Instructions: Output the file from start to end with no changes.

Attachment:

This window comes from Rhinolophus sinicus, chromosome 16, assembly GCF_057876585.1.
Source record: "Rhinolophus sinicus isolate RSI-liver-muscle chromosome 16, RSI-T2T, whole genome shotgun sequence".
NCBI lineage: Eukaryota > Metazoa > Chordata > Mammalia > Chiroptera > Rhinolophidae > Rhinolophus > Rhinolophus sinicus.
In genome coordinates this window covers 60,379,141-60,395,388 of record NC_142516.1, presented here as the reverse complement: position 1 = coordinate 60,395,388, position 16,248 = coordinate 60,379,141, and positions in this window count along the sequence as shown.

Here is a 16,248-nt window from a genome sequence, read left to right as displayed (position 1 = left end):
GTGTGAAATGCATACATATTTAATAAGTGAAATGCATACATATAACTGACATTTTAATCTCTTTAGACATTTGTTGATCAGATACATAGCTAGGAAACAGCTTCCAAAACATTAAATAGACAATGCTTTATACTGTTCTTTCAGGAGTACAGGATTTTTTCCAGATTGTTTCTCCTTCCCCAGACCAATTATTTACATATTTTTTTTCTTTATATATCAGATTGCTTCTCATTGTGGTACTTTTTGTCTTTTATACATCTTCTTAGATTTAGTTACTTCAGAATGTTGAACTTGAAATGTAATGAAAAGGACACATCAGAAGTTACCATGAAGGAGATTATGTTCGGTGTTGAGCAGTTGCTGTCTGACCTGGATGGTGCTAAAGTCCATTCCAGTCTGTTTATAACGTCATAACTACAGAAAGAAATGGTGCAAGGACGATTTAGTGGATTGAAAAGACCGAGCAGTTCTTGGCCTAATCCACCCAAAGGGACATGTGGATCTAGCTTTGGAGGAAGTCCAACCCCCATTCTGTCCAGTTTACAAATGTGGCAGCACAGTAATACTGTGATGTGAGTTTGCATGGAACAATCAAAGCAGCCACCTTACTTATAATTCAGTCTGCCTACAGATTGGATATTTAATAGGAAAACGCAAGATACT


This window comes from Rhinolophus sinicus, chromosome 16, assembly GCF_057876585.1.
Source record: "Rhinolophus sinicus isolate RSI-liver-muscle chromosome 16, RSI-T2T, whole genome shotgun sequence".
NCBI lineage: Eukaryota > Metazoa > Chordata > Mammalia > Chiroptera > Rhinolophidae > Rhinolophus > Rhinolophus sinicus.
In genome coordinates this window covers 60,379,141-60,395,388 of record NC_142516.1, presented here as the reverse complement: position 1 = coordinate 60,395,388, position 16,248 = coordinate 60,379,141, and positions in this window count along the sequence as shown.

Here is a 16,248-nt window from a genome sequence, read left to right as displayed (position 1 = left end):
GTGTGAAATGCATACATATTTAATAAGTGAAATGCATACATATAACTGACATTTTAATCTCTTTAGACATTTGTTGATCAGATACATAGCTAGGAAACAGCTTCCAAAACATTAAATAGACAATGCTTTATACTGTTCTTTCAGGAGTACAGGATTTTTTCCAGATTGTTTCTCCTTCCCCAGACCAATTATTTACATATTTTTTTTCTTTATATATCAGATTGCTTCTCATTGTGGTACTTTTTGTCTTTTATACATCTTCTTAGATTTAGTTACTTCAGAATGTTGAACTTGAAATGTAATGAAAAGGACACATCAGAAGTTACCATGAAGGAGATTATGTTCGGTGTTGAGCAGTTGCTGTCTGACCTGGATGGTGCTAAAGTCCATTCCAGTCTGTTTATAACGTCATAACTACAGAAAGAAATGGTGCAAGGACGATTTAGTGGATTGAAAAGACCGAGCAGTTCTTGGCCTAATCCACCCAAAGGGACATGTGGATCTAGCTTTGGAGGAAGTCCAACCCCCATTCTGTCCAGTTTACAAATGTGGCAGCACAGTAATACTGTGATGTGAGTTTGCATGGAACAATCAAAGCAGCCACCTTACTTATAATTCAGTCTGCCTACAGATTGGATATTTAATAGGAAAACGCAAGATACT